Wednesday, 22 June 2022

First Orchid of the Year

 


First one



Then another



And then a whole host




The marsh orchids have arrived in the Pentland Hills. I love these plants, but not in an Agatha Christie way.  Most likely these are Heath Spotted Orchids Dactylorhiza maculats although they may be Broad-leaved Marsh-orchid Dactylorhiza majalis or a mixture.  I don't feel the need to rush to  nail the naming. Just now I am enjoying their reappearance  (The land where they grow was severely churned up by heavy machinery.  Just possibly this activity was a conservation measure carried out with approval from the relevant conservation body -  but I was worried they would disappear)

Wednesday, 15 June 2022

Bottling Summer

 


This year I am trying elderflower cordial. I have made elderflower champagne before but this is a lot faster and less involved.  It captures the essence of the flower, without making a song and dance of it.  Currently picking gooseberries which are enhanced by a good glug of this.



Saturday, 21 May 2022

Playing Catchup

 


It is such a busy time of the growing year that I have been neglecting my blog. Here are a couple of pictures of recent landmark events. Firstly there are six surviving cygnets from this year's brood on the pond.  And secondly we are harvesting asparagus in quantity (well enough for 2) from the sole surviving asparagus plant at the allotment. 




Friday, 22 April 2022

Picking Up At The Plot

 I have been indulging my newfound interest in flowering plants and particularly wildflowers recently. Despite appearances I have been keeping up with the production of edibles too.  To bring the record up to date, here is a statement of the current state of play.

I went for alliums in a bigger way this year growing autumn and spring planted garlic as well as shallots and onions from seed. These were sown indoors in February .  The garlic has emerged and shallot and onion have been planted out on site yesterday and today.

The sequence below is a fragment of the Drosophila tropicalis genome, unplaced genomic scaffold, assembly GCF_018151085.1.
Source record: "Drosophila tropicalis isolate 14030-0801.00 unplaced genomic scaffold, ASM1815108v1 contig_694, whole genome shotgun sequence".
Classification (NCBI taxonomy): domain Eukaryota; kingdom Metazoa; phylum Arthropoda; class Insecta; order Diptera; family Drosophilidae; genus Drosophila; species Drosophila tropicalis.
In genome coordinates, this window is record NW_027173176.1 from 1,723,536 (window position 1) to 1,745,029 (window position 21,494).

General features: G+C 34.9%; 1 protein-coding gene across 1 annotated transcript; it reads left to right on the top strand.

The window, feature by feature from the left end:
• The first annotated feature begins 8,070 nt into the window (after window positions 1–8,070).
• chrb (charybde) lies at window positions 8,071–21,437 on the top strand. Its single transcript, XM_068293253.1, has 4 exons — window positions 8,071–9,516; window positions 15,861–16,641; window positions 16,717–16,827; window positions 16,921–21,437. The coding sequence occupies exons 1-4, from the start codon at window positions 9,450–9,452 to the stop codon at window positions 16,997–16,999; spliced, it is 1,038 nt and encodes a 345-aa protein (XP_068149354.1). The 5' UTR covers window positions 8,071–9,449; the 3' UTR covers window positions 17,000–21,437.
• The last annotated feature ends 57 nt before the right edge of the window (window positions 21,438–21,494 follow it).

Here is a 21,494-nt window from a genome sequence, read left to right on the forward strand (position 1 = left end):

Broad beans sown in cells and planted out a month ago are now sitting pretty at the plot. 




Peas on the other hand have refused to be cajoled into germinating early. As a last resort I have started them sprouting in a jam jar in the kitchen and only "sown" them in cells after germination and exporting them to the greenhouse and then the plot.



Still on legumes I have sown 5 varieties of Dwarf French Bean into deep cells in the hope that the improved night temperatures will help them get started.




The greenhouse has been stuffed full each night with the paraffin heater lit on any night when the threat of frost is flagged up by the weatherman.  The main beneficiaries are flowers: Cosmos, Marigold, Lobelia, but also tomato, cucumber and pepper 


Tomatoes and Cucumber

Pepper Hungarian Hot Wax


I have attempted direct sowing at the allotment but tend to hedge my bets by using up remnant seed supplies (open packets from last year or out of date ones).  This way I don't get upset when they fail - although failure is also more likely as a result!  Parsnip, carrot, Swish chard have been experimented with in this way - and have all been resown recently..

Good Friday is a traditional potato planting day.  Easter Saturday and Sunday saw me getting all but the maincrop Rooster in. 

Potatoes in waiting


The patch allocated to potatoes in my rotational plan still had "spring" cabbages at one end and leeks at the other.  Now that's what I call bad planning! The leeks are going into the cookpot.

The ground for runner beans, celery and celeriac has been thoroughly prepped with plenty of buried organic matter.  The celery and celeriac have been growing on at home

Celery and Celeriac  - Can you tell which is which?